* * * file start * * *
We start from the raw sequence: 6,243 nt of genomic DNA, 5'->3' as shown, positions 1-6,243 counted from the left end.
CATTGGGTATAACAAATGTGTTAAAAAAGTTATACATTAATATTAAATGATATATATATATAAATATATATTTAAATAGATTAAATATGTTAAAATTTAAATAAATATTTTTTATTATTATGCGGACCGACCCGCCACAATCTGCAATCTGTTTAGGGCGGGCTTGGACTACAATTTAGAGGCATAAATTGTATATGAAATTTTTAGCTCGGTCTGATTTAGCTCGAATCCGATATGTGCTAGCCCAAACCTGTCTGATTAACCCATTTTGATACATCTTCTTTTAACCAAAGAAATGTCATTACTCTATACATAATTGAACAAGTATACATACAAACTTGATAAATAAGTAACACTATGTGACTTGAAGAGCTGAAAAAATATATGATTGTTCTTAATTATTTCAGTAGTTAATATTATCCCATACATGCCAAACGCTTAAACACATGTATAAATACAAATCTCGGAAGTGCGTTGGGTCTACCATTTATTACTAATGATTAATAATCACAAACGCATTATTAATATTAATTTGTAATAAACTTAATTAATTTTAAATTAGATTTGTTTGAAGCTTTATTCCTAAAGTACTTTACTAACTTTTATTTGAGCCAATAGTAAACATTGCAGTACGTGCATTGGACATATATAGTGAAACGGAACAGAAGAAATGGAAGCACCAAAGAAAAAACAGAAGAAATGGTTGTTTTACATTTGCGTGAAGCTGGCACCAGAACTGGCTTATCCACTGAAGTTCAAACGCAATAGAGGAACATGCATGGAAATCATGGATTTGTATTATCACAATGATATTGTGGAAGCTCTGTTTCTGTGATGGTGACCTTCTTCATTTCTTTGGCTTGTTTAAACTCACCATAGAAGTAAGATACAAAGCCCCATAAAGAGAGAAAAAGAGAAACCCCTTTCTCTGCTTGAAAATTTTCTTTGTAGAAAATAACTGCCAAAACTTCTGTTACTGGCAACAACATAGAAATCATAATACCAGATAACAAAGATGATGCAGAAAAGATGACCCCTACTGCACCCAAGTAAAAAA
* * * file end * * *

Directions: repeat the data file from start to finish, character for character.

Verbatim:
We start from the raw sequence: 6,243 nt of genomic DNA, 5'->3' as shown, positions 1-6,243 counted from the left end.
CATTGGGTATAACAAATGTGTTAAAAAAGTTATACATTAATATTAAATGATATATATATATAAATATATATTTAAATAGATTAAATATGTTAAAATTTAAATAAATATTTTTTATTATTATGCGGACCGACCCGCCACAATCTGCAATCTGTTTAGGGCGGGCTTGGACTACAATTTAGAGGCATAAATTGTATATGAAATTTTTAGCTCGGTCTGATTTAGCTCGAATCCGATATGTGCTAGCCCAAACCTGTCTGATTAACCCATTTTGATACATCTTCTTTTAACCAAAGAAATGTCATTACTCTATACATAATTGAACAAGTATACATACAAACTTGATAAATAAGTAACACTATGTGACTTGAAGAGCTGAAAAAATATATGATTGTTCTTAATTATTTCAGTAGTTAATATTATCCCATACATGCCAAACGCTTAAACACATGTATAAATACAAATCTCGGAAGTGCGTTGGGTCTACCATTTATTACTAATGATTAATAATCACAAACGCATTATTAATATTAATTTGTAATAAACTTAATTAATTTTAAATTAGATTTGTTTGAAGCTTTATTCCTAAAGTACTTTACTAACTTTTATTTGAGCCAATAGTAAACATTGCAGTACGTGCATTGGACATATATAGTGAAACGGAACAGAAGAAATGGAAGCACCAAAGAAAAAACAGAAGAAATGGTTGTTTTACATTTGCGTGAAGCTGGCACCAGAACTGGCTTATCCACTGAAGTTCAAACGCAATAGAGGAACATGCATGGAAATCATGGATTTGTATTATCACAATGATATTGTGGAAGCTCTGTTTCTGTGATGGTGACCTTCTTCATTTCTTTGGCTTGTTTAAACTCACCATAGAAGTAAGATACAAAGCCCCATAAAGAGAGAAAAAGAGAAACCCCTTTCTCTGCTTGAAAATTTTCTTTGTAGAAAATAACTGCCAAAACTTCTGTTACTGGCAACAACATAGAAATCATAATACCAGATAACAAAGATGATGCAGAAAAGATGACCCCTACTGCACCCAAGTAAAAAA